Fines for fraud threaten all German manufacturers
German car manufacturer Porsche will pay a 535 million euro fine and BMW is putting more than 1 billion euro aside for possible future fines. Almost all German manufacturers are under pressure of the German justice for cases of possible fraud.
The court in Stuttgart (central Germany) declared on Tuesday that investigating officers observed a violation of the control duty in a development department at Porsche since 2009. A direct result was that Porsche’s V6 and V8 diesel engines were not compliant with emission rules.
We’re talking about a 100.000 cars. The fine is considered paying back the benefits achieved by selling these vehicles. Some of Porsche’s high-level managers have spent a period in jail under temporary custody.
Porsche board members talked about an important step for the company to get rid of so-called dieselgate and its consequences. Porsche isn’t offering diesel engines anymore.
The company still has problems with some cars to meet the new WLTP emission regulations. For that reason, Porsche until now delivered 12% fewer cars to its clients than the year before.
Volkswagen itself and Audi, another VW Group daughter, already saw themselves confronted with fines of 1 billion and 800 million euro respectively. Former VW Group boss, Winterkorn, was recently summoned to appear before court in these matters.
Until now the VW Group already paid more than 30 billion dollars in costs due to dieselgate and its consequences. And it’s not over yet: lawsuits of shareholders and class actions of clients are still pending.
Formation of cartel between BMW, Daimler and VW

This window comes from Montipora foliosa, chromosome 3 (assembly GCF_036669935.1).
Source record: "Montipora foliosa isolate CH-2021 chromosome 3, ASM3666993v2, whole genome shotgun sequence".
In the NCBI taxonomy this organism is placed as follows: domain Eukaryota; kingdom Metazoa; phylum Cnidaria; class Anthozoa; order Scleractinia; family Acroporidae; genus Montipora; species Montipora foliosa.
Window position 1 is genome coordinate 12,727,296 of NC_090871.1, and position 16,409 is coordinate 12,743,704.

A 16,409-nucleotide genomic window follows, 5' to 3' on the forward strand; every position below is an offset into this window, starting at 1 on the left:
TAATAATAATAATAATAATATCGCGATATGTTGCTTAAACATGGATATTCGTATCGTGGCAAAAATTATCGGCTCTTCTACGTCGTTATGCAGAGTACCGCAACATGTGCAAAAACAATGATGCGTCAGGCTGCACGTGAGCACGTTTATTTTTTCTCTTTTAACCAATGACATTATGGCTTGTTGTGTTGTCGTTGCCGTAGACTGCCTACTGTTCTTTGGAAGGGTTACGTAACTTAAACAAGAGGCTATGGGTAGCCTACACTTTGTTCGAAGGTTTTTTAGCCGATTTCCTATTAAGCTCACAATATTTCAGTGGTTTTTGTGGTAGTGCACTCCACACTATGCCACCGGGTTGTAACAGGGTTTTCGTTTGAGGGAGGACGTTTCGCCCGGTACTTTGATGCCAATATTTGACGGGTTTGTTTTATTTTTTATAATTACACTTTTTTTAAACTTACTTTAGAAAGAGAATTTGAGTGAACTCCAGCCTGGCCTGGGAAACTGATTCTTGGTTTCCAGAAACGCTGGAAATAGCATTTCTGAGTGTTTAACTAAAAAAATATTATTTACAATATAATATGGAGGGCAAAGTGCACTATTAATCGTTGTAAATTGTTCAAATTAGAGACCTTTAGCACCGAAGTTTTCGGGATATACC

Meanwhile, the VW Group, BMW and Daimler are suspected of violating anti-trust laws. The car manufacturers have apparently made agreements of not competing on emission-reducing technologies.
BMW announced that it will fight the allegations with all jurisdictional means at its disposal. Nevertheless, it has put 1,4 billion dollars aside as a provision for possible future fines. As a result, the operational result (EBIT) went into the red (-310 million euro).
In the first quarter of the year, the operating margin was -1,6%, against +9,7% in 2018. Even if you don’t take the provision into account, it still fell back to 5,6%. BMW is blaming investments in electrification and other costs for the result.
Clear regress in 2019
For 2019 the manufacturer foresees a “clear regress” (at least 10%) of its benefit before taxes, already receding 8,1% last year. The operational margin should land between 4,5 and 6,5% for the whole of 2019.
BMW already declared in March that it wants to score 12 billion euro in cost savings. The escalation of tensions between China and the US are also bad news for German car companies. If China ups import taxes from the US to 40%, this would cost BMW 600 million euro. BMW and Daimler are among the biggest importers of cars from the US to China.